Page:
- Bank of America reported second-quarter earnings on Wednesday.
- The banking group’s revenue fell short of Wall Street’s forecasts, but it beat on net income.
- Bank of America counts Warren Buffett’s Berkshire Hathaway as its biggest shareholder.
- See more stories on Insider’s business page.
Bank of America reported second-quarter earnings on Wednesday. The banking group’s revenue fell short of Wall Street’s forecasts, but its net income blew past analysts’ estimates.
Here are the key numbers:
- Revenue: $21.5 billion versus Bloomberg consensus estimates of $21.8 billion
- Net income: $9.2 billion versus consensus estimates of $6.6 billion
- Diluted EPS: $1.03 versus consensus estimates of $1.03
Bank of America, which counts Warren Buffett’s Berkshire Hathaway as its largest shareholder with a 12% stake, posted a 4% decline in revenue last quarter as net interest income fell 6% and non-interest income fell 2%. However, the banking group’s net income surged by around 160%, largely because it slashed its credit-loss provisions by $1.6 billion after boosting it by $5.1 billion in the second quarter of 2020.
“We delivered solid earnings and returned more capital to shareholders during the quarter as we moved to a more open economy,” CEO Brian Moynihan said in the earnings release. “Consumer spending has significantly surpassed pre-pandemic levels, deposit growth is strong, and loan levels have begun to grow.”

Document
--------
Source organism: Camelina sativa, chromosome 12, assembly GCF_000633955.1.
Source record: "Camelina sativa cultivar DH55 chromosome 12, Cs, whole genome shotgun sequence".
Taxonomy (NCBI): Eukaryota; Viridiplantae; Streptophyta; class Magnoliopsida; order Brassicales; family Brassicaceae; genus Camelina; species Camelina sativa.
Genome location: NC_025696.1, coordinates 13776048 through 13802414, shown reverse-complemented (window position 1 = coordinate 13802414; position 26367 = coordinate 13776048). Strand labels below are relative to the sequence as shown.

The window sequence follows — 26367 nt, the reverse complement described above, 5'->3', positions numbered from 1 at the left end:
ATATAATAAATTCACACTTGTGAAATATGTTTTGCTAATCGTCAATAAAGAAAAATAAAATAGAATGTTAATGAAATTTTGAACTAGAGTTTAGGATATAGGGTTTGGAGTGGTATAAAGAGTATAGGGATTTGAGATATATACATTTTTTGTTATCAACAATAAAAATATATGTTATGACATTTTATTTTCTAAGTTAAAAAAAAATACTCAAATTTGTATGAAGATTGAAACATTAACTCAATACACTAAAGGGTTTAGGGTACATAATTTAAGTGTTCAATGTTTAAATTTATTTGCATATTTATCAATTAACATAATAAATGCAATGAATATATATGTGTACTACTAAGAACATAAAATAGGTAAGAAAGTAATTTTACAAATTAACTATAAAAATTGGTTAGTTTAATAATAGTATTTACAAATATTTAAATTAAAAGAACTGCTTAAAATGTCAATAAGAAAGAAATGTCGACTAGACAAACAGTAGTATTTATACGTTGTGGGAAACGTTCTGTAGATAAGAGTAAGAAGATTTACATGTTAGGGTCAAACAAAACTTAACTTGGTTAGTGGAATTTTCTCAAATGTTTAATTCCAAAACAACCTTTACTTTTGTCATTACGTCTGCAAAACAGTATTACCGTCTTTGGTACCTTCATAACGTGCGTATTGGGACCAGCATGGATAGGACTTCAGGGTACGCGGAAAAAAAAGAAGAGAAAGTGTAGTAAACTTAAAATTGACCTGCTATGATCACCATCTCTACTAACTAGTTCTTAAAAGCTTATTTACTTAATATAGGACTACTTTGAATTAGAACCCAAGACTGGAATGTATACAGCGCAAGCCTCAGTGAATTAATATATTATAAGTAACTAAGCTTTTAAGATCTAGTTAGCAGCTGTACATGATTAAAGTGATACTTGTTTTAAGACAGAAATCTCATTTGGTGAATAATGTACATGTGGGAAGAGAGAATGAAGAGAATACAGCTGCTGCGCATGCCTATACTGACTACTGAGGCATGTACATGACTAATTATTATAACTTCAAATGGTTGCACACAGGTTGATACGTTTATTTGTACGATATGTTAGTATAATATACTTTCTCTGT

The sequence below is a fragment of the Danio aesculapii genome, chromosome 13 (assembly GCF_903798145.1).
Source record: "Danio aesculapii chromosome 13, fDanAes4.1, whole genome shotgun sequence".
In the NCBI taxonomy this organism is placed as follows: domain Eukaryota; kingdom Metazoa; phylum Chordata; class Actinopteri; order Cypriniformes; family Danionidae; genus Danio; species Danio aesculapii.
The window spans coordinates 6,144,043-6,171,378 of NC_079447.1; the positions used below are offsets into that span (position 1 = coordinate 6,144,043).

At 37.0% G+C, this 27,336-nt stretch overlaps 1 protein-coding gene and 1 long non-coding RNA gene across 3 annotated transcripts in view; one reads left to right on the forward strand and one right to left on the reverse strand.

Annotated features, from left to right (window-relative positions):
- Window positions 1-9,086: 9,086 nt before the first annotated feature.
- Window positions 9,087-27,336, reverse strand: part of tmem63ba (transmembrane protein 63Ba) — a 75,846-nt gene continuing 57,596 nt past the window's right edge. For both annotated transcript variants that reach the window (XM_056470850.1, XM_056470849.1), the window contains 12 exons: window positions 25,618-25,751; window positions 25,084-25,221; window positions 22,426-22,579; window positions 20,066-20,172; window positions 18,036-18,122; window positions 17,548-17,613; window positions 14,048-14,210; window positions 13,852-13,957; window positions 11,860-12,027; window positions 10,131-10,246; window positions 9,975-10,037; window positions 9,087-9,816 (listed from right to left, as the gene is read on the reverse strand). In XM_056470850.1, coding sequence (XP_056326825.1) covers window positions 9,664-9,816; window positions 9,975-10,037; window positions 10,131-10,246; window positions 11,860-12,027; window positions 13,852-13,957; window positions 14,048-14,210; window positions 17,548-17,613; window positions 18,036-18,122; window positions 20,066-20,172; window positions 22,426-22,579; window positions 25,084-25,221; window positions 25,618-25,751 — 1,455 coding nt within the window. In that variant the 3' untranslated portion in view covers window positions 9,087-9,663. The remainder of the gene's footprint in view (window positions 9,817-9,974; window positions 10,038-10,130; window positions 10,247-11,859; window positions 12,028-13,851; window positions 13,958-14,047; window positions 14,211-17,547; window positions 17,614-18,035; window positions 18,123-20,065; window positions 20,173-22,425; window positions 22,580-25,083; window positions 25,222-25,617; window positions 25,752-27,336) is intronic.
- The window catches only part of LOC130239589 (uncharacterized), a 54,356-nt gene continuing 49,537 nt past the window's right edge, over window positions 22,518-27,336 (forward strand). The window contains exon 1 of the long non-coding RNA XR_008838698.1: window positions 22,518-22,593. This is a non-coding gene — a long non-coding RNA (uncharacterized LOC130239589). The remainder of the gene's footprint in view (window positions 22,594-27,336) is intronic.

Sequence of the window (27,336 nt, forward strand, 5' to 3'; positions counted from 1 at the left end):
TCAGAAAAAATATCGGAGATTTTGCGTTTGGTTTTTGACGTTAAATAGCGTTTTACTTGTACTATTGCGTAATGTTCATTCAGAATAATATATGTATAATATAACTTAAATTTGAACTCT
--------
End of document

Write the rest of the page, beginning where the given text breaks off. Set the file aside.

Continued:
Bank of America’s key consumer-banking segment posted a 4% increase in revenue and a sharp increase in net income last quarter. Deposits grew 21% to a record $979 billion, and consumer investment assets jumped 40% to a record $346 billion as the market rose and client flows remained strong. Credit and debit card spending also rose 16% from the preceding quarter.
The banking group’s global wealth and investment management division delivered 14% revenue growth and a 59% increase in net income, thanks to record asset-management fees and lower credit costs. Its client balances also surged 25% to a record $3.7 trillion.
Revenue was flat in the bank’s global banking business, but net income surged due to a reduced provision for credit losses. Investment-banking fees remained near record levels at $2.1 billion.
Bank of America’s global markets business was the weak link last quarter, posting a 12% decline in revenue due to poorer sales-and-trading performance. Net income also dropped by more than half to $908 million, partly due to higher non-interest expenses.
Buffett, who famously invested $5 billion in Bank of America during the debt crisis of 2011, appears to prefer the lender to its peers. He’s exited Goldman Sachs, JPMorgan, and other leading banks over the past year, and has virtually eliminated his stake in Wells Fargo, previously one of Berkshire Hathaway’s biggest holdings.
In contrast, the investor and Berkshire CEO plowed $2.1 billion into Bank of America in the space of 12 trading days last summer. Berkshire owned more than 1 billion of the bank’s shares at the last count – a stake worth about $40 billion, and the second-biggest holding in its stock portfolio after Apple.
The bank’s shares were last down 2.1% in pre-market trading at $39.01. They’re up almost 32% in the year to date, compared with a 16.3% gain in the S&P 500.
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